Hold off on the honey-do list. Thinning crowds, sunshine and burgers on the deck make spring a great time of year to ski and ride. It’s also the best time of year to upgrade your gear.
Prices are slashed. Some shops still have a great selection. For your most important gear – boots – there’s another reason.
“This is a great time to buy boots, said Brian Ellsworth, manager at the Spokane Alpine Haus. “Things really slow down in the shop and that gives us more time to get a boot completely dialed in.”
Ellsworth said fitting a boot is a process that can take several weeks. If you’re willing to devote the time, your boots will fit better than any you’ve experienced.
I’ve heard about a trend toward softer boots. My stiff-flexing high-performance boots had served me well for five years – or so I thought. Is it possible to get response and power with an easier flex?
“Skiing now is all about lateral movement,” Ellsworth said. “As long as you get a boot that’s stiff edge to edge you’ll get response. A softer flex front to back makes it easier to stay centered over your skis, especially off groomed.”
To start on a proper fit, Ellsworth had me bring in my old boots. He pulled out the liner. I put my bare foot in the shell with longest toe touching the front of the boot. He measured the daylight between my heel and the back of the shell with his hand.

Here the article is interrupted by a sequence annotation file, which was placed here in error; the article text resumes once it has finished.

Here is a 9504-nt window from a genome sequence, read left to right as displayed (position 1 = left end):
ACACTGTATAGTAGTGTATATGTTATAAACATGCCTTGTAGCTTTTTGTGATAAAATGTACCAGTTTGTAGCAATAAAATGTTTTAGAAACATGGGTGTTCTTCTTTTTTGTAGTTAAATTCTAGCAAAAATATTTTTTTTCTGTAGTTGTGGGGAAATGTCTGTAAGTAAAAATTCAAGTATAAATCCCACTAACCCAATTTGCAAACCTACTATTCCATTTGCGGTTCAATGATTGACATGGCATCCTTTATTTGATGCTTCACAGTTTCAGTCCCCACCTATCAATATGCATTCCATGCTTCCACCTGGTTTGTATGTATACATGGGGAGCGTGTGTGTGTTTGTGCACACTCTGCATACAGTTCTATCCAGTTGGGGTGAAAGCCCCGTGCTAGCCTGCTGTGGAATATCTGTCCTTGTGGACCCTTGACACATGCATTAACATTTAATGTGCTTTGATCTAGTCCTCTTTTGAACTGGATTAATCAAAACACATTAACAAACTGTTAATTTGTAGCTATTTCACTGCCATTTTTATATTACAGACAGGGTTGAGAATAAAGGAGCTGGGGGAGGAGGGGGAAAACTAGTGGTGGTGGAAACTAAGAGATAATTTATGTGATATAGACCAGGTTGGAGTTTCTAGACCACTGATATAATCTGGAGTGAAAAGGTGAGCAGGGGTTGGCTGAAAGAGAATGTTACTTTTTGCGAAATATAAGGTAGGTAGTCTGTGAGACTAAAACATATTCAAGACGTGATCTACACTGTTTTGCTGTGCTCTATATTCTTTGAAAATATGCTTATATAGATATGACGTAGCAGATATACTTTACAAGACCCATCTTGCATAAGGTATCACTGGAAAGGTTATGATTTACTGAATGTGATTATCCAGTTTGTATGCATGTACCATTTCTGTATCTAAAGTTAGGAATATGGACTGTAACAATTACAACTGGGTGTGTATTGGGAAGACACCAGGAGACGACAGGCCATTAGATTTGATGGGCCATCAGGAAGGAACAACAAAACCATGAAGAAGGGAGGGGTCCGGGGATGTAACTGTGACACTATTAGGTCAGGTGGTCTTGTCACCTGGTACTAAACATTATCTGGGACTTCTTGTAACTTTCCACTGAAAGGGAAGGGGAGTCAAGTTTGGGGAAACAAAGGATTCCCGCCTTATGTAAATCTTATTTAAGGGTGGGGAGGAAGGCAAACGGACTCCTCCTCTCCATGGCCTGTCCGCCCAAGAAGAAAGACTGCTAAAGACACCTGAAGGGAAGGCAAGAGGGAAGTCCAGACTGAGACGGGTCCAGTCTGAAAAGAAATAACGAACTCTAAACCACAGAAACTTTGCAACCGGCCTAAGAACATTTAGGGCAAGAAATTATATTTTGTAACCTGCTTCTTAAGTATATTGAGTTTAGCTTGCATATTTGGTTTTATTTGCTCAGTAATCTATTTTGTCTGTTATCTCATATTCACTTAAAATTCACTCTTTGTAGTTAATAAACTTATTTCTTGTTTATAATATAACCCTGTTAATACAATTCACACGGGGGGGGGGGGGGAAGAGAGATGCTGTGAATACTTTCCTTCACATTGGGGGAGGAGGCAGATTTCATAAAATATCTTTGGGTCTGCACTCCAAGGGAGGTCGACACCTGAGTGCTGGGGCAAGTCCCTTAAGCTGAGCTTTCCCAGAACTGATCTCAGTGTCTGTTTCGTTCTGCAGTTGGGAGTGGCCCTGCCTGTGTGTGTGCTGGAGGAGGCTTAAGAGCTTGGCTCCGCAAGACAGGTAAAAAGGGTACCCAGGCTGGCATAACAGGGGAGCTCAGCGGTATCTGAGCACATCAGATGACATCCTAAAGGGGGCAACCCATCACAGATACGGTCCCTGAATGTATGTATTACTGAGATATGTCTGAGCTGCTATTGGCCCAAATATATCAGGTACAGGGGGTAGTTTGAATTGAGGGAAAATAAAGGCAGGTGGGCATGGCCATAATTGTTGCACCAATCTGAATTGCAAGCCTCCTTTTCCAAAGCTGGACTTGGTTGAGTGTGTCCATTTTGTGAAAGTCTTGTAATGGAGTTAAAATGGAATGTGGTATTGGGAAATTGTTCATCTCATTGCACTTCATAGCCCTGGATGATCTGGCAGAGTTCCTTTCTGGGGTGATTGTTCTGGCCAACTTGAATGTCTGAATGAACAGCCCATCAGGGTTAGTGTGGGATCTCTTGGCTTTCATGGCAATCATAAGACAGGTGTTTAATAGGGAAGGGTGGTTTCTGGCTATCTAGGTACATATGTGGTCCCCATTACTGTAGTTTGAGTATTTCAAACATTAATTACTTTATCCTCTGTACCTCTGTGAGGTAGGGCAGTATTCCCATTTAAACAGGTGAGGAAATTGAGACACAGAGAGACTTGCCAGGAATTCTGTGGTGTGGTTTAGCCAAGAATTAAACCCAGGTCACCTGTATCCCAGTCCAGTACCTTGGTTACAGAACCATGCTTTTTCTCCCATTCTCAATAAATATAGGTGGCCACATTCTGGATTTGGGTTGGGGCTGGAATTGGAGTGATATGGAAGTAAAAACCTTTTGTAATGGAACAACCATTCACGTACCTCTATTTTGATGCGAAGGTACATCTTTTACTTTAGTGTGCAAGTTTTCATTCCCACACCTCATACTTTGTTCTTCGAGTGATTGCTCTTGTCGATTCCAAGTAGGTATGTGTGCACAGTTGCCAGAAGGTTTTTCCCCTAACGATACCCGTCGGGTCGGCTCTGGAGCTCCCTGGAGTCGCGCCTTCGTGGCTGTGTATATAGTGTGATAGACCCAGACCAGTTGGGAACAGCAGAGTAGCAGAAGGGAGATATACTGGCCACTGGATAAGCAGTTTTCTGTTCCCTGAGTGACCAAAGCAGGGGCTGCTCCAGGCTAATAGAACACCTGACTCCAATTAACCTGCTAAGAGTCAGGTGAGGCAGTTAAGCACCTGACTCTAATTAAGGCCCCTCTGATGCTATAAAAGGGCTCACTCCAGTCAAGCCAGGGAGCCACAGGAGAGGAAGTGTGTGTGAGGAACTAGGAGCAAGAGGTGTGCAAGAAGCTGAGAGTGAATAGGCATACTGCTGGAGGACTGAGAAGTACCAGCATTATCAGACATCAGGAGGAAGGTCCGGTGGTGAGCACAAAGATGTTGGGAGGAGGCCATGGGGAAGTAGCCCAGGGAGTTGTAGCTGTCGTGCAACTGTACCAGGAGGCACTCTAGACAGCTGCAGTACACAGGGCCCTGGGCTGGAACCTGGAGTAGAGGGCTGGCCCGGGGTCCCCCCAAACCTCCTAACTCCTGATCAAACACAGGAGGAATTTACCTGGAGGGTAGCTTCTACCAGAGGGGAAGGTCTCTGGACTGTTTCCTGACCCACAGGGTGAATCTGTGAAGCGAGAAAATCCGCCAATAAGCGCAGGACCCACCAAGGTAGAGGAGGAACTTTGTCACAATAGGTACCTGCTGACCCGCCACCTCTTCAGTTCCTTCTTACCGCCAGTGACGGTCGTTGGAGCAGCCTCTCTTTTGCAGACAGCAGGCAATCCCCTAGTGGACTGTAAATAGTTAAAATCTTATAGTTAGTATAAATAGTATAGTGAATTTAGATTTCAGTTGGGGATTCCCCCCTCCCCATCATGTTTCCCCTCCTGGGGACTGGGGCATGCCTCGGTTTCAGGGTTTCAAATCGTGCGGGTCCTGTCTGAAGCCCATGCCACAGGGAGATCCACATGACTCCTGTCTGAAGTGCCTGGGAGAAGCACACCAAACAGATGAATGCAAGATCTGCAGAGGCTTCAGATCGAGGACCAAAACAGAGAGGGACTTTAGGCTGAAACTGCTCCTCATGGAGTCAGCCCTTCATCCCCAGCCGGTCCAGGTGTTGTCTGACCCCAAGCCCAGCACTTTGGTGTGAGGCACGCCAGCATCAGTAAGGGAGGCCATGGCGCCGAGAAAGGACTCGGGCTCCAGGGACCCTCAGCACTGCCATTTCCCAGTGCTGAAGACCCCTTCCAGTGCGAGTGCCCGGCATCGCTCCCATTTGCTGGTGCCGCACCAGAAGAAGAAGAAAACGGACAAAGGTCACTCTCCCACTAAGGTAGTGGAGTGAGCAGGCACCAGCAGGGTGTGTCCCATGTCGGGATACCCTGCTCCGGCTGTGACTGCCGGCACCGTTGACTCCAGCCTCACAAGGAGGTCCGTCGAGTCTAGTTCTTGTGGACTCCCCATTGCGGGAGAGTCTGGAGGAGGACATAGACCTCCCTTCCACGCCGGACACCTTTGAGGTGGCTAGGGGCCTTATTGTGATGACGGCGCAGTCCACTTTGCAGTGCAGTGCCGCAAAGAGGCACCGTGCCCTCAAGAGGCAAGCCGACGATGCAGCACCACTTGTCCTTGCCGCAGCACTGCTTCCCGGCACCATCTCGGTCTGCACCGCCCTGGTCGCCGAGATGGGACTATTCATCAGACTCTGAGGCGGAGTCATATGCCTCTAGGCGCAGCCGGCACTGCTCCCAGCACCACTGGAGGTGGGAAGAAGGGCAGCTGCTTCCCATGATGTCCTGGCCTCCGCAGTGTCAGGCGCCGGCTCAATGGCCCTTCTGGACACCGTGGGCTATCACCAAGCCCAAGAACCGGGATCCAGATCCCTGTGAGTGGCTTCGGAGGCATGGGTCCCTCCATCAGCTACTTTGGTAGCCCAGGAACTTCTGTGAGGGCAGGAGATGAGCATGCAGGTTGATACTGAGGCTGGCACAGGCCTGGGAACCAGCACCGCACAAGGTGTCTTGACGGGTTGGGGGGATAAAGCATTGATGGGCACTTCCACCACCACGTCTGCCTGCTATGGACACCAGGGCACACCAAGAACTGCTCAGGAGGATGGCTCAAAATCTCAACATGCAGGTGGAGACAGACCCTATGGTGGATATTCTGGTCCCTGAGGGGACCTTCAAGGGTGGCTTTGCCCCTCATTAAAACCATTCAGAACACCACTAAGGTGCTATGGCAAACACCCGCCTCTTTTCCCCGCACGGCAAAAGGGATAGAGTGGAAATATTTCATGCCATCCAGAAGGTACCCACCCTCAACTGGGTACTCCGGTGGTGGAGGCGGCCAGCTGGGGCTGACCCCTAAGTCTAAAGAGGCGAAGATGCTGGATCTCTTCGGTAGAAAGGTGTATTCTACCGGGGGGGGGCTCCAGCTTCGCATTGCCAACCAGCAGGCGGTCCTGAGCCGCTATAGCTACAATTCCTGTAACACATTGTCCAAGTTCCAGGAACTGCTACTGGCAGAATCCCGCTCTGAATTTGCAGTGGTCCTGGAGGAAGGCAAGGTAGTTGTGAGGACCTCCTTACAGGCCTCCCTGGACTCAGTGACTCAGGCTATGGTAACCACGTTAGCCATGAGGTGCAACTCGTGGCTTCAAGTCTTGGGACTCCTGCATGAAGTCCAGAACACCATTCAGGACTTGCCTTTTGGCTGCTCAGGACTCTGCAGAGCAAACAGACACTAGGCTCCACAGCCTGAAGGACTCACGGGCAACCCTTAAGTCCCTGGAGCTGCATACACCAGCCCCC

“You’ve got almost three fingers back there,” he said. “You could go down to the next size and get the feel you’re looking for.”
Ellsworth said I’m similar to 85 percent of skiers held back by boots that are too big. A boot liner can grow a full size the first day on the hill. A nice fit off the rack won’t last until lunch.
It’s important to start the fitting process with a smaller boot. Talented fitters can add up to a full size to address individual foot issues. A roomy boot can’t go the other way.
The length of a boot is usually stamped on either the side or sole. My existing boot is 325 millimeters long. Ellsworth put me in a boot 314 millimeters long. He wanted my toes to be touching the front of the boot. As I flexed forward, my toes pulled away.
“If your toes aren’t touching, you’ll get front and back movement,” he said. “Your feet will ram into the front of the boot. People with black toes usually need less room in a boot, not more.”
Even though the boots felt small, I took Ellsworth at his word. He told me to ski several days before he started working on them. I left the next day on a mountain- hopping tour and four successive days of skiing.
I enjoyed the benefits of the softer flex. But my toes often made contact with the end of the boot. By the end of the trip they were sore. Ellsworth’s diagnosis: insufficient ankle flexion. Using stiff, oversized boots, I may have developed a habit impeding better skiing.
He put a small heel lift in the boots to help increase the range of motion in my ankles. The added forward lean will help pull my toes back. He also used a Dremmel tool to grind away a small bit of plastic from the toe box.
I’ll ski this weekend to feel the difference. Then I’ll take them back to Ellsworth for another tweak. Finding the perfect fit is a process. I have three weeks left to get it right.